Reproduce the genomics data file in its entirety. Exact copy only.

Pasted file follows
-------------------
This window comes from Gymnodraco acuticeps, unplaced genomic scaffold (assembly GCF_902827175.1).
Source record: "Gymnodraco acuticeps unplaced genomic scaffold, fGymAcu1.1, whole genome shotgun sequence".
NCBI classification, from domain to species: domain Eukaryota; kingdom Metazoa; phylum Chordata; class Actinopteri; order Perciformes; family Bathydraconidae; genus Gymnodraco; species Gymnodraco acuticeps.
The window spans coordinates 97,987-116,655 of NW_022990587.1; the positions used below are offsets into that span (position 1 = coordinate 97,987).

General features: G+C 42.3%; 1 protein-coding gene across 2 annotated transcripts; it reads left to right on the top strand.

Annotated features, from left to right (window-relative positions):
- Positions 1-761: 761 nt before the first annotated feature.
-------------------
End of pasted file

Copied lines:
This window comes from Gymnodraco acuticeps, unplaced genomic scaffold (assembly GCF_902827175.1).
Source record: "Gymnodraco acuticeps unplaced genomic scaffold, fGymAcu1.1, whole genome shotgun sequence".
NCBI classification, from domain to species: domain Eukaryota; kingdom Metazoa; phylum Chordata; class Actinopteri; order Perciformes; family Bathydraconidae; genus Gymnodraco; species Gymnodraco acuticeps.
The window spans coordinates 97,987-116,655 of NW_022990587.1; the positions used below are offsets into that span (position 1 = coordinate 97,987).

General features: G+C 42.3%; 1 protein-coding gene across 2 annotated transcripts; it reads left to right on the top strand.

Annotated features, from left to right (window-relative positions):
- Positions 1-761: 761 nt before the first annotated feature.